Unusual weather patterns, which handed China a glut of oranges
earlier this year, are confronting it with the prospect of a drop in output
which is set to push prices higher, the country's top grower of the fruit said.
Asian Citrus forecast a "decrease in supply" ahead in the China's
supply of winter oranges from the forthcoming harvest "thanks to this year's
unstable weather", which landed excessive rains on many southern citrus-growing
The production downturn meant it would be "possible" for the
group raise its fruit prices – in contrast with the dynamics this year, when unusually
warm weather swelled the size of the winter crop, and sent prices of the group's
summer oranges falling 3.4%.
They had soared 24% over the previous three years.
Indeed, the prospect of price rises meant that the group was
placed to offset the impact on its fortunes of a slowing Chinese economy.
"Our main challenge will be whether we can increase orange
prices in a slower-growth economy," Tony Tong, the Asian Citrus chairman, said.
Sales would also be helped by orange's status "as a consumer
product rather than a luxury good", meaning demand "should remain generally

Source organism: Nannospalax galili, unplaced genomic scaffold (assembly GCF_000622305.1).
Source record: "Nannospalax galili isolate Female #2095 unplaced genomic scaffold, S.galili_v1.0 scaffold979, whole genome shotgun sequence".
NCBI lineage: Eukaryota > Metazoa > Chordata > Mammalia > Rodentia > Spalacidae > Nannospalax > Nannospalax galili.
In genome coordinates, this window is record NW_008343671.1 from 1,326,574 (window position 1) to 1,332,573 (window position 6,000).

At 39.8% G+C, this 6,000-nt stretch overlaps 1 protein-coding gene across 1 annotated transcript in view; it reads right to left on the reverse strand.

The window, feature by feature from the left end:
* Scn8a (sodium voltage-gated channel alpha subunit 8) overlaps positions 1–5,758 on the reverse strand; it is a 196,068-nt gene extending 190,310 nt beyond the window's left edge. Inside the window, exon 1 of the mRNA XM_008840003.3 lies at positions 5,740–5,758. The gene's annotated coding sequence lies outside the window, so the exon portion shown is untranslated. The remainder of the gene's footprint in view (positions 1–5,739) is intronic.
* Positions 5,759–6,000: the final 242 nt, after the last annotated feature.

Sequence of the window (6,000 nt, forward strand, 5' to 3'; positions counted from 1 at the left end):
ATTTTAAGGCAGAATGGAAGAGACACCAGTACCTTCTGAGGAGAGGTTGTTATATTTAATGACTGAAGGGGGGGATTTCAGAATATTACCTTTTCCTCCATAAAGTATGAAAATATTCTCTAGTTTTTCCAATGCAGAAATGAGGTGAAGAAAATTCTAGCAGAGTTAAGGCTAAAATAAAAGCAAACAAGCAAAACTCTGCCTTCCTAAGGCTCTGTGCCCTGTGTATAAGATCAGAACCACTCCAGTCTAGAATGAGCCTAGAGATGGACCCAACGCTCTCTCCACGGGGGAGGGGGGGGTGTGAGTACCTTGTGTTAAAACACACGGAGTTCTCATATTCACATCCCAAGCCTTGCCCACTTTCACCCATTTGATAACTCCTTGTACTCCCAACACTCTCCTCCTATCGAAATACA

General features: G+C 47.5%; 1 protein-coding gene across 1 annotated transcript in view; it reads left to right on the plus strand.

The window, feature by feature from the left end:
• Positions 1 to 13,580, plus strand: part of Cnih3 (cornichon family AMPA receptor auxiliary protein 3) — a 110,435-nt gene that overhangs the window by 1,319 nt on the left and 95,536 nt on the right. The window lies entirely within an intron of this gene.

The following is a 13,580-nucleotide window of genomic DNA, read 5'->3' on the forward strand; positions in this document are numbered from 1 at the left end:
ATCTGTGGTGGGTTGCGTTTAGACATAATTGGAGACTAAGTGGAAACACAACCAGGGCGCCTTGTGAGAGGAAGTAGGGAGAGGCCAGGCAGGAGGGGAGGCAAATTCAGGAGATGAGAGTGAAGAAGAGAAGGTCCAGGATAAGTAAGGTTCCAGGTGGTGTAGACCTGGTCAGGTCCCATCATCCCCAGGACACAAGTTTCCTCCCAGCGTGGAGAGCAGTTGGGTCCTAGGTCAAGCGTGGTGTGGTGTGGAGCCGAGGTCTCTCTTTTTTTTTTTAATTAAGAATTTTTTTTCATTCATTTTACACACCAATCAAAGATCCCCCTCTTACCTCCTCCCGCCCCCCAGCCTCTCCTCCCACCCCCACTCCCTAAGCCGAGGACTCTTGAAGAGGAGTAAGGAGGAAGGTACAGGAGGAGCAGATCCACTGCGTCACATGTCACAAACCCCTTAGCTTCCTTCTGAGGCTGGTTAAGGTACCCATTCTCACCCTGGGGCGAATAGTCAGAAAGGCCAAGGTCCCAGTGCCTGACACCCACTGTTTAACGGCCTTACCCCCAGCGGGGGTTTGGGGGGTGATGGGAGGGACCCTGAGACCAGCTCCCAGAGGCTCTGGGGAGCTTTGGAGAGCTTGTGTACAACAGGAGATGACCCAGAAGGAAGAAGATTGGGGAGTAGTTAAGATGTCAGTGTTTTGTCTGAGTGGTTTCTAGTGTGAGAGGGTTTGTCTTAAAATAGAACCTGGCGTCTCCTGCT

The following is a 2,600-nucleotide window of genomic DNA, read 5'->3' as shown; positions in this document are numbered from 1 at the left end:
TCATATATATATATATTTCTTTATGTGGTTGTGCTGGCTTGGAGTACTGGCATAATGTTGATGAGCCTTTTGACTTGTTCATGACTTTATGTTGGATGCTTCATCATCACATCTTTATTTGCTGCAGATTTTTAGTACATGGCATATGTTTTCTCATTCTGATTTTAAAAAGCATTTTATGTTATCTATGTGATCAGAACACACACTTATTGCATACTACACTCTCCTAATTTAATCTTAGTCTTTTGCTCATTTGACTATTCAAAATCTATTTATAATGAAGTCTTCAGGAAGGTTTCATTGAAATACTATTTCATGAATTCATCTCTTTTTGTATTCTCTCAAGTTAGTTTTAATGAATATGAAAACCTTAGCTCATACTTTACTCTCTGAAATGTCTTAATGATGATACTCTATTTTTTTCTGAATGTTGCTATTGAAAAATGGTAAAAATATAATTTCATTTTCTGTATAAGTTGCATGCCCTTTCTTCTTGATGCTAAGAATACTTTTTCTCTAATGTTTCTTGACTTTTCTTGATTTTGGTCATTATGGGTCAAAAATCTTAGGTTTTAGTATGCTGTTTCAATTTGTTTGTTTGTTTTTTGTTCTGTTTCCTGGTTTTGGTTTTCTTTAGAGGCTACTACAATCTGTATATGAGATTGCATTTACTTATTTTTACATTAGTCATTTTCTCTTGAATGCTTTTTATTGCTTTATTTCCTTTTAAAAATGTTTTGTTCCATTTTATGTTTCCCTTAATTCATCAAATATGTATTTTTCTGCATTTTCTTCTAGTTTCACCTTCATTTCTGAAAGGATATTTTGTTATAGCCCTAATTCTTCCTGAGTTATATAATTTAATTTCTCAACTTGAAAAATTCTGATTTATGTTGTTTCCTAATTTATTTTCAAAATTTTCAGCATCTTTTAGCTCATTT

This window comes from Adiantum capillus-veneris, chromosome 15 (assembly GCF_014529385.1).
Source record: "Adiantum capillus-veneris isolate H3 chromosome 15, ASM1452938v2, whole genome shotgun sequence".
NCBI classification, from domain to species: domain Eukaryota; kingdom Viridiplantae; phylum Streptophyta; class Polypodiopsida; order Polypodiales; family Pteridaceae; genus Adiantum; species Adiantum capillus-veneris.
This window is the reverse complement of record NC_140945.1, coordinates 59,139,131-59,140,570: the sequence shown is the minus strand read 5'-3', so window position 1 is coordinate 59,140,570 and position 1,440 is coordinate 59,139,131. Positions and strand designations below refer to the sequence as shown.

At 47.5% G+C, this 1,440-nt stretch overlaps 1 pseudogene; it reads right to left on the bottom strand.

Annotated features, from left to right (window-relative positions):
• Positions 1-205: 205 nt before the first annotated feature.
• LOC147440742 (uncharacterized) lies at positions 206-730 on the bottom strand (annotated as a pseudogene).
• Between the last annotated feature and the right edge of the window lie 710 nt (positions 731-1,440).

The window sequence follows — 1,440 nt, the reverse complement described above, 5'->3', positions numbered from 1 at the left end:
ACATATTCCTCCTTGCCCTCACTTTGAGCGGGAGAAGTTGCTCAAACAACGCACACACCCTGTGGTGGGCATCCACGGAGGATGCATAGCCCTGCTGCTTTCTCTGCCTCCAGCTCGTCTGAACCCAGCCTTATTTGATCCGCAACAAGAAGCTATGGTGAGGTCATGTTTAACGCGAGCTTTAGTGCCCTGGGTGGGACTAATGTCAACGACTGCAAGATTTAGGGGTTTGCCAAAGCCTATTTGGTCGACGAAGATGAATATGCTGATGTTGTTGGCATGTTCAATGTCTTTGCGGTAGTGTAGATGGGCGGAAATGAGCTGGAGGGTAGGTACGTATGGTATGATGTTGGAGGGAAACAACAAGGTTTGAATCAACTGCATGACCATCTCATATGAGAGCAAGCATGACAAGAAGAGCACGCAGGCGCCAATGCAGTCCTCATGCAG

stable, Mr Tong said.
"We see excellent potential for this market, given the growing
demand for healthy food [and] rising household incomes."
'Less than optimal'
The comments came as the London-listed group unveiled
earnings up 8.7% at 629.1m remninbi for the year to June 30, on revenues up 26%
at 1.78bn remninbi.
The performance was "less than optimal", Mr Tong said,
flagging the impact of the depressed summer orange prices and a squeeze on
margins at its juice business fostered by destocking in Thailand and the Philippines,
which boosted world supplies and depressed prices.
Furthermore, production at one of its plantations was
depressed by "unexpectedly heavy rain" which also raised costs, by encouraging
pests and leaching fertilizer away.
The group's fertilizer bill soared 31% to 252.9m remninbi,
and its pesticide costs by 71% to 54.8m remninbi.
However, the results were termed by Liberum Capital as "relatively
solid considering the challenges of heavier than usual rainfall in southern
China and depressed prices for oranges and juice concentrate products.
"The strong growth fundaments of Asian Citrus remain very
much intact," the London broker said, restating a "buy" recommendation on Asian
Citrus shares, with a price target of 58p.
The shares closed 6.7% higher at 35.75p in